There’s a lot to worry about on the internet these days. Predators, scammers, and cyberbullying are all very real issues that affect all internet users. Teens can be an especially vulnerable group of people, so it’s important to teach your teens about internet safety. It’s also important to do your own research about the social media sites teen use, to determine what the safest ones are. Here are a few sites that are considered safe to use. Article Sponsored by: Weatherford Sealcoating Service
Instagram is an image sharing site. Their terms of service require that users be at least 13 years old to use it. It’s generally considered a safe site, though like everything caution is needed.
Instagram has privacy settings that allow you to make your account private unless you approve someone “following” you. It’s recommended that your teen has this privacy setting turned on. Tell them not to accept any requests from followers that they don’t know. This will keep strangers from seeing your child’s images.
Instagram also allow geo-location tags. These are tags that show up and tell people looking at the pictures where the pictures were taken. For privacy and safety’s sake, it’s best to turn this setting off on their account.
Snapchat is another photo-sharing app. Users send photos to each other which are usually on a timer. Once the timer is up, the picture can’t be seen again. This is assuming, of course, that other users don’t screenshot (save the image) on their phones.
Even though the pictures disappear after the timer is up, you still need to tell your teen to be smart while using this app. Remind them never to send explicit or compromising pictures, since other users can still screenshot images users send. Sending goofy and funny images to friends is a-OK, just remind your child to use their brain and be smart!
Snapchat also has a location sharing option, which you should get your teen to turn off. If this setting is turned on, other user will be able to see your child’s current location. Obviously, this is a huge safety concern for your child, so make sure they aren’t sharing their location.
These days, it seems like everyone is on Facebook. It’s a great way to network and stay up to date with family and friends. It’s also a site safe for teens, as long as you take the right precautions.
Facebook’s privacy settings allow you to choose what information you share with other people who aren’t yet your “friends.” Make sure your teen has these privacy settings turned on. This will ensure strangers can’t take a look at what they’re posting and sharing.
Also, remind your child to be careful what they do choose to share. Even if it’s only friends and family seeing it, once something is online, it’s hard to get rid of it. Even deleting a post might not eradicate it completely. People might screenshot posts, and those you won’t be able to delete.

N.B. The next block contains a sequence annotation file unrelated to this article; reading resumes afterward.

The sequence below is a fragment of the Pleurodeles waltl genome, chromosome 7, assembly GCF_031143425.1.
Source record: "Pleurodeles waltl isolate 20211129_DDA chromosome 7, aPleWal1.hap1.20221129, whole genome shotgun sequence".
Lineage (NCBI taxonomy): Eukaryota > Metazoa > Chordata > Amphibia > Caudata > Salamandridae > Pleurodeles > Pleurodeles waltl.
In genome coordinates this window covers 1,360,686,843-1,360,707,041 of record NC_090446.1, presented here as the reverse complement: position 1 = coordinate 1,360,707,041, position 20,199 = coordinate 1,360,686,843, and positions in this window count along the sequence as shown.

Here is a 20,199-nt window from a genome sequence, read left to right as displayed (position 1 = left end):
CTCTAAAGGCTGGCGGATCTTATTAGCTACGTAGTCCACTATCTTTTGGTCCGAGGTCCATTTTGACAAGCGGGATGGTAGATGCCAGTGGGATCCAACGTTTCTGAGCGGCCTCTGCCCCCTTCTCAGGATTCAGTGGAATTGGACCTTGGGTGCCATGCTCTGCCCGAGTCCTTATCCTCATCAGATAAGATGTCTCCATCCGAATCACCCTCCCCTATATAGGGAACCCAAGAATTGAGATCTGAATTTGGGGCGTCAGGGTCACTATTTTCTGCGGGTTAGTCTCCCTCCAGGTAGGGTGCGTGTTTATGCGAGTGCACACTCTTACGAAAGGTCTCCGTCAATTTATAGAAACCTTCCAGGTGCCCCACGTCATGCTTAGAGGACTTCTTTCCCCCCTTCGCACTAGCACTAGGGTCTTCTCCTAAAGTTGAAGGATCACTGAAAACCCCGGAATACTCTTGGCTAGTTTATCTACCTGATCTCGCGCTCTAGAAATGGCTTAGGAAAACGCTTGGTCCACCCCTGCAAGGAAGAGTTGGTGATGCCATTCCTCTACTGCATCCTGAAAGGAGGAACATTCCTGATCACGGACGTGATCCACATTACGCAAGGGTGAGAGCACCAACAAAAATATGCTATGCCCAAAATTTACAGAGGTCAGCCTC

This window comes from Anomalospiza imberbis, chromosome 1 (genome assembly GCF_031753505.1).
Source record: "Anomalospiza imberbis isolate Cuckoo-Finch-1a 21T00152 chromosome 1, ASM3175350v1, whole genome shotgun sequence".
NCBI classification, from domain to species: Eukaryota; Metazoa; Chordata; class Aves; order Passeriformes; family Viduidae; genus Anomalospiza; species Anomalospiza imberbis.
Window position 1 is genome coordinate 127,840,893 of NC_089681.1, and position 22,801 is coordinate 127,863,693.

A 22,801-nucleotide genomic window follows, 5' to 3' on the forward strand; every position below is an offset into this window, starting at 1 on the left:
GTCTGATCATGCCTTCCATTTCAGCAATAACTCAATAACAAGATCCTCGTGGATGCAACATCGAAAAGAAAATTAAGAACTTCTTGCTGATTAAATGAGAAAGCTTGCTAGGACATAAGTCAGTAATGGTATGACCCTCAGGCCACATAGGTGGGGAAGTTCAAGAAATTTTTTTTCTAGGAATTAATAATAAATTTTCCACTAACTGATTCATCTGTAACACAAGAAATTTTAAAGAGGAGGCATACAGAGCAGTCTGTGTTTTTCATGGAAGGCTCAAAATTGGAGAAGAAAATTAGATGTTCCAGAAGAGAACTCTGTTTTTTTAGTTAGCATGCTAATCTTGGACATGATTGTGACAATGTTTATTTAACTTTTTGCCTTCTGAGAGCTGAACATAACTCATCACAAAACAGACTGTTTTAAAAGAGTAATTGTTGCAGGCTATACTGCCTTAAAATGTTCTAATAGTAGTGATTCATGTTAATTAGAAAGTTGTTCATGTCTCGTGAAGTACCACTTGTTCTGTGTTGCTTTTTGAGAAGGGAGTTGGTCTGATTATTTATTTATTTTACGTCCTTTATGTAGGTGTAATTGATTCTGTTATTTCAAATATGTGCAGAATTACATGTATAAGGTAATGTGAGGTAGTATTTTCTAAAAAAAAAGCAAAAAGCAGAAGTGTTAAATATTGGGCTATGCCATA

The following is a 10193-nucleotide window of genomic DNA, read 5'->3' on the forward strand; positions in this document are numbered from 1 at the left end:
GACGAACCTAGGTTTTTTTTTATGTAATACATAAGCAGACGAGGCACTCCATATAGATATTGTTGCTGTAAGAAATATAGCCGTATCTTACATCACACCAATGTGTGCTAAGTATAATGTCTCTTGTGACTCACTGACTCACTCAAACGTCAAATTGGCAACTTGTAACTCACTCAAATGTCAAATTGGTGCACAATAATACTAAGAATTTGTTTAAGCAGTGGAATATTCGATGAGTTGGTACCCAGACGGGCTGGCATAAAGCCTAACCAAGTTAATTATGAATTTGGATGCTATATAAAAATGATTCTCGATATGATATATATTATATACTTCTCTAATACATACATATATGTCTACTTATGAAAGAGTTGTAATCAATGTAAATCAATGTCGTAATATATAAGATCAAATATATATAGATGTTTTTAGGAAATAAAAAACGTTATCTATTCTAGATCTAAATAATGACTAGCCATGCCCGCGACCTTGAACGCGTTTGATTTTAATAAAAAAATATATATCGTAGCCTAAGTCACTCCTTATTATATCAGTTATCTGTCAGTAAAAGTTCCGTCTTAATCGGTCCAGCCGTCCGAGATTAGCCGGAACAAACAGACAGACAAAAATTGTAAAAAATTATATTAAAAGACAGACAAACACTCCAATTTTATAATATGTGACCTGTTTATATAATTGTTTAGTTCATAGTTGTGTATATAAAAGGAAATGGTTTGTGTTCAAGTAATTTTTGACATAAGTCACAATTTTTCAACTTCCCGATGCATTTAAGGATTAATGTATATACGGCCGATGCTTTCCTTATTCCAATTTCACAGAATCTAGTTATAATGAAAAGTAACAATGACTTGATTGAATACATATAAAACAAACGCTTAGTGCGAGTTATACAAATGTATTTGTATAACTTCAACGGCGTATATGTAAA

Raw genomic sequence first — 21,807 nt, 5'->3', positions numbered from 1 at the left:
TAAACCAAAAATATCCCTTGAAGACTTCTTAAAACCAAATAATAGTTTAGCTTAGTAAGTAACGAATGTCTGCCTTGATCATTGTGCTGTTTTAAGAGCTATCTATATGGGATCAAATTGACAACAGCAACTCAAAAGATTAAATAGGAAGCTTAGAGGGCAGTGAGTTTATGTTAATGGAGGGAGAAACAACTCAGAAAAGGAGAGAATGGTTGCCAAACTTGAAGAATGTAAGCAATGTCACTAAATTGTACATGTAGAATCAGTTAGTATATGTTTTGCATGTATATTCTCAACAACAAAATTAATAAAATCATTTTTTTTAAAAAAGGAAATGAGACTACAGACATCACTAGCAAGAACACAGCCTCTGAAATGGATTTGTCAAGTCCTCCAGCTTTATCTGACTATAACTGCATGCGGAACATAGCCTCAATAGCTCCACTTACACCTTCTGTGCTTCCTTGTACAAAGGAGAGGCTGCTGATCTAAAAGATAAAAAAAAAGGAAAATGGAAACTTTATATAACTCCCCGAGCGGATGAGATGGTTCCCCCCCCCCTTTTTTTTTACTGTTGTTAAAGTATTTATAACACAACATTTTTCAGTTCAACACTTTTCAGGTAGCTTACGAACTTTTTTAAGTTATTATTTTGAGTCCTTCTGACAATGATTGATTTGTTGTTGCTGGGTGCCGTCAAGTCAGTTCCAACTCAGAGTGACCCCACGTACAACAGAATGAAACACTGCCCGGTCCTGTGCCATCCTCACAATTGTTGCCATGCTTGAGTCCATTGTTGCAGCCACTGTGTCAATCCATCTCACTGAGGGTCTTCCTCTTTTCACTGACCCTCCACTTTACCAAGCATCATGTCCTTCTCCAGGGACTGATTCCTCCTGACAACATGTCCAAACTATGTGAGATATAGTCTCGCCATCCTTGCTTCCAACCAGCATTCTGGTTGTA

Teach your child about basic safety on the internet, and make sure they know to think before they post.
Twitter is a side that allows users to share bite-sized pieces of information. They have a character limit of 280 characters, and are able to share pictures, articles, and other posts.
Many people use Twitter as a way of staying updated on trending topics and world news. For this reason, it’s generally recommended that Twitter is used by older teens, since much of the world’s news can be a bit mature.
Twitter does also offer privacy settings like Instagram and Facebook. Your teen can set their account to “private,” which means they have to approve followers before they can see their posts. You should encourage your teen to use this privacy setting, so they have more control over who sees their tweets.
Also, remember to teach them to think about what they post before they hit that “Tweet” button.
Some Social Media Tips
In today’s world, it’s pretty unreasonable to assume your teen won’t go on social media. The best thing you can do for your child is teach them about internet safety. Go over some rules you might have for them, like turning on their privacy settings, reminding them not to post anything inappropriate, and limiting the amount of time they spend on these apps.
Remind them to also be mindful of who is adding them as “friends” or requesting to “follow” them on social media. They should never accept a friend request from someone they don’t know.
Tell them to turn off any geo-tagging. Snapchat, Instagram, and Facebook all have geo-tagging options. Even if it’s just friends and family seeing the posts, it’s far better to be safe than sorry.
And remember to check out and learn for yourself how to use all the same apps your teen is. This will help you understand what they see, which means it’ll be easier for you to set some rules and keep them safe.
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